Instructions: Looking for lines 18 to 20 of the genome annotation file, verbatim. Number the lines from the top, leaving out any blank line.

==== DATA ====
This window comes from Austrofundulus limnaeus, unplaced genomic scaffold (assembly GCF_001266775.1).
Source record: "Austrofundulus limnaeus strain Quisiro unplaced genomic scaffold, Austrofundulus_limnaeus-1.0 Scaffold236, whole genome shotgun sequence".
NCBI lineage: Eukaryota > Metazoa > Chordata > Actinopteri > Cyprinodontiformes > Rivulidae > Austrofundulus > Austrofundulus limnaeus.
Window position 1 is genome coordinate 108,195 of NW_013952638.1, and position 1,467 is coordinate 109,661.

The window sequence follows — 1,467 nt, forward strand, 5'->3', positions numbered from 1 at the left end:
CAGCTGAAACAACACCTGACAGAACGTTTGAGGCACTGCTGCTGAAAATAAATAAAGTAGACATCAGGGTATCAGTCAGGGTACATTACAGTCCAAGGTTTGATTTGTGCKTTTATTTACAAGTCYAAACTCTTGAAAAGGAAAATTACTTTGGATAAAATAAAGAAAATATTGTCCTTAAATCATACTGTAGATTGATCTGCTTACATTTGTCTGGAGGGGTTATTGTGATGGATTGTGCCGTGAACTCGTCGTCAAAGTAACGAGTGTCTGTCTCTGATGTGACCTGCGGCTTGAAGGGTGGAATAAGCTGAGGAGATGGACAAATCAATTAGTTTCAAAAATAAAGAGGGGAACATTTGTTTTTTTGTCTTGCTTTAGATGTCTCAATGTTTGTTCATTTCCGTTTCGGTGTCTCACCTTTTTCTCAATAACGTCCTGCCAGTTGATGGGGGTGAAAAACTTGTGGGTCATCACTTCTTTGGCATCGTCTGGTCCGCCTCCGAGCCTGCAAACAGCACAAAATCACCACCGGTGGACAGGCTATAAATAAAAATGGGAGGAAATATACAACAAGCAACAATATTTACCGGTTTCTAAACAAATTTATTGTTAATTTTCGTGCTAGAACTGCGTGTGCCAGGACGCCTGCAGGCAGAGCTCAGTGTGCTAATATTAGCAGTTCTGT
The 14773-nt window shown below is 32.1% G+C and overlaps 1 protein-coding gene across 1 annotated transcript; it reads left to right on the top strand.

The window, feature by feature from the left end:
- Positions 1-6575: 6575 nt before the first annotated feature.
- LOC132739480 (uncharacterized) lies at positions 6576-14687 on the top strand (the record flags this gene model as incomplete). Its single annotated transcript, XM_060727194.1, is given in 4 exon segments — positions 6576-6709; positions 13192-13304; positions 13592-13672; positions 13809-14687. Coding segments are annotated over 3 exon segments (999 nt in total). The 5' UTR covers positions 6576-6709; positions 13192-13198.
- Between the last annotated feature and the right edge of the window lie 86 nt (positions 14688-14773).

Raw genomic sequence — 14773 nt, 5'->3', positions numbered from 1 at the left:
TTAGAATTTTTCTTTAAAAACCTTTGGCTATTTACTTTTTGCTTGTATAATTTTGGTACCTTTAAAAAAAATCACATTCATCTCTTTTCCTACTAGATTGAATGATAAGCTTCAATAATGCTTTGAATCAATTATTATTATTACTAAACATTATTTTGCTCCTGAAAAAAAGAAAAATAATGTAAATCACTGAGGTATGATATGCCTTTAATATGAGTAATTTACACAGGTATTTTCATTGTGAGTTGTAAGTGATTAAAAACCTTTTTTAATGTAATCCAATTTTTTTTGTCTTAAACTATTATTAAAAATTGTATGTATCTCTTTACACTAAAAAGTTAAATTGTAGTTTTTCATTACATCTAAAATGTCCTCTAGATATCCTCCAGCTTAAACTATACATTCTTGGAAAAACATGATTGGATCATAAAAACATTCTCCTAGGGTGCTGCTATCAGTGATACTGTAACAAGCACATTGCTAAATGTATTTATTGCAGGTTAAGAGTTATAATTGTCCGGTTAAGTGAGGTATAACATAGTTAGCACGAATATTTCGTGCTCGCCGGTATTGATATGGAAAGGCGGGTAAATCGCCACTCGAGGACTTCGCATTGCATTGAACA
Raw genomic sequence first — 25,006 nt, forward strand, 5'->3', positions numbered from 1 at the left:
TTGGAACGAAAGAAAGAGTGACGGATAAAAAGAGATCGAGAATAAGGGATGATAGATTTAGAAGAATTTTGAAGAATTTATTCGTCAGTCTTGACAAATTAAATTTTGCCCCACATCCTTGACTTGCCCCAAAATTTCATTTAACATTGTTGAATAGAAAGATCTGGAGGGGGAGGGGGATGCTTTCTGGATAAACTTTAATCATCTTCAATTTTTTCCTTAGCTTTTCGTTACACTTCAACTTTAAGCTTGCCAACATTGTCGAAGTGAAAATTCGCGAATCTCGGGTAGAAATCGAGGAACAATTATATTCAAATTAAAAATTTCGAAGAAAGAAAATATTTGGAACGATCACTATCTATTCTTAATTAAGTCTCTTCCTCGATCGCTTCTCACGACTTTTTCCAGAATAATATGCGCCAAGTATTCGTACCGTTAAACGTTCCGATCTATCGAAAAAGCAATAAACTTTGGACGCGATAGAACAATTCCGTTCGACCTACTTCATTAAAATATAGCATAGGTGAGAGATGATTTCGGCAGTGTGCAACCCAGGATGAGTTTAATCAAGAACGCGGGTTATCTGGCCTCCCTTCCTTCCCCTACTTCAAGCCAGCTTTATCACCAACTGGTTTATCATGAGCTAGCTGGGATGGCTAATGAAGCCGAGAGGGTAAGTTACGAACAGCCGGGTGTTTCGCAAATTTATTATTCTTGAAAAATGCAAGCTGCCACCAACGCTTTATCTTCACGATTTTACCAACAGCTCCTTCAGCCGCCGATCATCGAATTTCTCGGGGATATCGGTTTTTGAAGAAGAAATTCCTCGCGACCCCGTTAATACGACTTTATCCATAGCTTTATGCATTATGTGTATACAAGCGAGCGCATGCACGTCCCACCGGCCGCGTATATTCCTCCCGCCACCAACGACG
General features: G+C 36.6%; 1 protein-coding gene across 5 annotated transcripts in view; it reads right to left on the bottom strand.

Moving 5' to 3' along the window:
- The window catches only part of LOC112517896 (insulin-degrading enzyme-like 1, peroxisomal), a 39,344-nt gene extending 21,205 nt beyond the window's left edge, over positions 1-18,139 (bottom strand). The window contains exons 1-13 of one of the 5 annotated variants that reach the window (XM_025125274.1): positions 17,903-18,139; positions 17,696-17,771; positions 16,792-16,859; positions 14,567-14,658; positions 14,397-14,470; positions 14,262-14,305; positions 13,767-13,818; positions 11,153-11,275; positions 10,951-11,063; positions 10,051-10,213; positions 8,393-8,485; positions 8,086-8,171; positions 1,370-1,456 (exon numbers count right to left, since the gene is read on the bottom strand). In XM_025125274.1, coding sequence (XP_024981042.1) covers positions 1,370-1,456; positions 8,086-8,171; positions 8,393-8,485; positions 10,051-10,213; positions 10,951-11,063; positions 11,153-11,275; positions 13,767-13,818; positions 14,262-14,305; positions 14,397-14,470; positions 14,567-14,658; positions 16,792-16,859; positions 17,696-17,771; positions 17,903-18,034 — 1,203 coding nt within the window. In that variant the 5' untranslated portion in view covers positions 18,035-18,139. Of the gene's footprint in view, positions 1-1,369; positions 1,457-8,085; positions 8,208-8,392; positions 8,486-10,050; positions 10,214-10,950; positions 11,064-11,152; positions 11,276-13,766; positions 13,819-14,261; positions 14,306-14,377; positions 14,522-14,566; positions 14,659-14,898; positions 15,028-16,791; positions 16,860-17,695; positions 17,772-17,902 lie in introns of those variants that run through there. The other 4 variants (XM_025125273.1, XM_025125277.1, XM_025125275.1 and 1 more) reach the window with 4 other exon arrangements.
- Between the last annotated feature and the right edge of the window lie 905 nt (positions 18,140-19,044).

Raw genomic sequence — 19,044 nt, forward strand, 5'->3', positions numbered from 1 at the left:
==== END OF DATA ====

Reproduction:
- The window catches only part of LOC112517896 (insulin-degrading enzyme-like 1, peroxisomal), a 39,344-nt gene extending 21,205 nt beyond the window's left edge, over positions 1-18,139 (bottom strand). The window contains exons 1-13 of one of the 5 annotated variants that reach the window (XM_025125274.1): positions 17,903-18,139; positions 17,696-17,771; positions 16,792-16,859; positions 14,567-14,658; positions 14,397-14,470; positions 14,262-14,305; positions 13,767-13,818; positions 11,153-11,275; positions 10,951-11,063; positions 10,051-10,213; positions 8,393-8,485; positions 8,086-8,171; positions 1,370-1,456 (exon numbers count right to left, since the gene is read on the bottom strand). In XM_025125274.1, coding sequence (XP_024981042.1) covers positions 1,370-1,456; positions 8,086-8,171; positions 8,393-8,485; positions 10,051-10,213; positions 10,951-11,063; positions 11,153-11,275; positions 13,767-13,818; positions 14,262-14,305; positions 14,397-14,470; positions 14,567-14,658; positions 16,792-16,859; positions 17,696-17,771; positions 17,903-18,034 — 1,203 coding nt within the window. In that variant the 5' untranslated portion in view covers positions 18,035-18,139. Of the gene's footprint in view, positions 1-1,369; positions 1,457-8,085; positions 8,208-8,392; positions 8,486-10,050; positions 10,214-10,950; positions 11,064-11,152; positions 11,276-13,766; positions 13,819-14,261; positions 14,306-14,377; positions 14,522-14,566; positions 14,659-14,898; positions 15,028-16,791; positions 16,860-17,695; positions 17,772-17,902 lie in introns of those variants that run through there. The other 4 variants (XM_025125273.1, XM_025125277.1, XM_025125275.1 and 1 more) reach the window with 4 other exon arrangements.
- Between the last annotated feature and the right edge of the window lie 905 nt (positions 18,140-19,044).

Raw genomic sequence — 19,044 nt, forward strand, 5'->3', positions numbered from 1 at the left: